Simon Ludborzs has posted an interesting look at a project from 10 years ago: a pair of LED lamps he created for his father-in-law's trailer. As well as having created a long-lasting and useful end-product - having survived a decade of use, until the plastic lenses became opaque from weathering - Simon's project offers a fascinating glimpse at changes in design and manufacturing techniques available to makers over the years, including the shift away from hot-air surface levelling (HASL) to immersion silver or tin and electroless nickel immersion gold (ENIG) to meet lead-free PCB requirements and the ever-dropping cost of high-brightness LEDs.
About 10 years ago I built a pair of LED trailer lamps for my Father In Law. This was back when LED lights were stupidly expensive - and as luck would have it I had access to some high brightness samples. Anyway, the lights served their time in the harsh conditions of the Riverland and the plastic lenses finally turned more opaque than useful.You can read more about Simon's design and see more images of the LED lamp boards, including the HASL-finish PCB which was designed without solder mask, over on his blog.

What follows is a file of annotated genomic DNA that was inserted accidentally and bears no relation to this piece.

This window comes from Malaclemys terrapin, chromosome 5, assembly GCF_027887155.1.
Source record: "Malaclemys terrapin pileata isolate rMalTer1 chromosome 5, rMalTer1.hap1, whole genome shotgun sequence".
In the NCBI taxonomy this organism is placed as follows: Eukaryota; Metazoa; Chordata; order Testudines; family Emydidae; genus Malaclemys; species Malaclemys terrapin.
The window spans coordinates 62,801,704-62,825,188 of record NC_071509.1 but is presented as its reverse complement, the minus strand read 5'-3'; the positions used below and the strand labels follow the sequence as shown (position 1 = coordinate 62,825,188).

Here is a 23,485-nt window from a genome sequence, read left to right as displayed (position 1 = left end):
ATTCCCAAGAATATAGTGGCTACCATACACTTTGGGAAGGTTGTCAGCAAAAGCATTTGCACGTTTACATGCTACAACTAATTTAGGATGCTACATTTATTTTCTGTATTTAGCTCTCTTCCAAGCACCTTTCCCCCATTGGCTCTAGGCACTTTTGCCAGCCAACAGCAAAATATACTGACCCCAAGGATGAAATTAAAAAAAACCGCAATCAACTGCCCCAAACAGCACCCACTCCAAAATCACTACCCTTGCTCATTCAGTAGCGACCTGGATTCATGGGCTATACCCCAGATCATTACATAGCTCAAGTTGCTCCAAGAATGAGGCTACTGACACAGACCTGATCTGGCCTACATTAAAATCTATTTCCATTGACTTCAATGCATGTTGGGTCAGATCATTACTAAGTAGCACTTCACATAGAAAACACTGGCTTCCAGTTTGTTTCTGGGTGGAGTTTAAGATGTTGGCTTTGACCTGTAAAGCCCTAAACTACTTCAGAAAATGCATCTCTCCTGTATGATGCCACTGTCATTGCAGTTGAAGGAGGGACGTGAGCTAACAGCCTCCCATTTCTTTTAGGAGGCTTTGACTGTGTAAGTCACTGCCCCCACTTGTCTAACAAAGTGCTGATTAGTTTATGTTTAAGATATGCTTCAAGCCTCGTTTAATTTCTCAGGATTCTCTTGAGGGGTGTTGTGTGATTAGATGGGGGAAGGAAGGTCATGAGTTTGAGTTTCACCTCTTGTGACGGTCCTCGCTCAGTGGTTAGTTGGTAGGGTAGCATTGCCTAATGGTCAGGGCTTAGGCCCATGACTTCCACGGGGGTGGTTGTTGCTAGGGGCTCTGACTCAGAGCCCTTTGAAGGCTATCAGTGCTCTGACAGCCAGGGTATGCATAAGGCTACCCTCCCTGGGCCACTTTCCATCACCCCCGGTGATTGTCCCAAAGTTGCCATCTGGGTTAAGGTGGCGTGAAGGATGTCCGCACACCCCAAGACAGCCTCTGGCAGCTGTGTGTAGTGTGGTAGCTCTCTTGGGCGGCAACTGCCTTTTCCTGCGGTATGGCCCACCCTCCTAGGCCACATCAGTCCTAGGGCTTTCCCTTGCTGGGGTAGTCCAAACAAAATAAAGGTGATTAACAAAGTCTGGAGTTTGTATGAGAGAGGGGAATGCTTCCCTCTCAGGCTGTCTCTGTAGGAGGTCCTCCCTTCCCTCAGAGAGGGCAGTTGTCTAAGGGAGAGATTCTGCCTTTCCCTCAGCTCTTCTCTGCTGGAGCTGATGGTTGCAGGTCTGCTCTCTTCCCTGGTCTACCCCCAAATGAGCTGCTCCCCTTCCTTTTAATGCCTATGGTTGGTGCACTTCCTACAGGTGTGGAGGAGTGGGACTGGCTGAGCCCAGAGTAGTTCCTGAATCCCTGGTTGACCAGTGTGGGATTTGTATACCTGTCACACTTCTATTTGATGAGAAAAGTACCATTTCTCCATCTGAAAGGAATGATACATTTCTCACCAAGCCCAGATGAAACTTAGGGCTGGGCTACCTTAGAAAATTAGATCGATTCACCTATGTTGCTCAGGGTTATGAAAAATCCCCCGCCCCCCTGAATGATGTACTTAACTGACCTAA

These LED lamps were a very simple design - each string of three LEDs gets its own current limiting resistor. I popped open the [replacement] eBay trailer lights - same deal inside of them there. I've read some forums that this is a crap way to go due to voltage variation in cars/trailers but if the LEDs all have around 2V across each, then there's about 6V across the resistors - a volt or two more or less around 12V won't have a big effect on the LED brightness.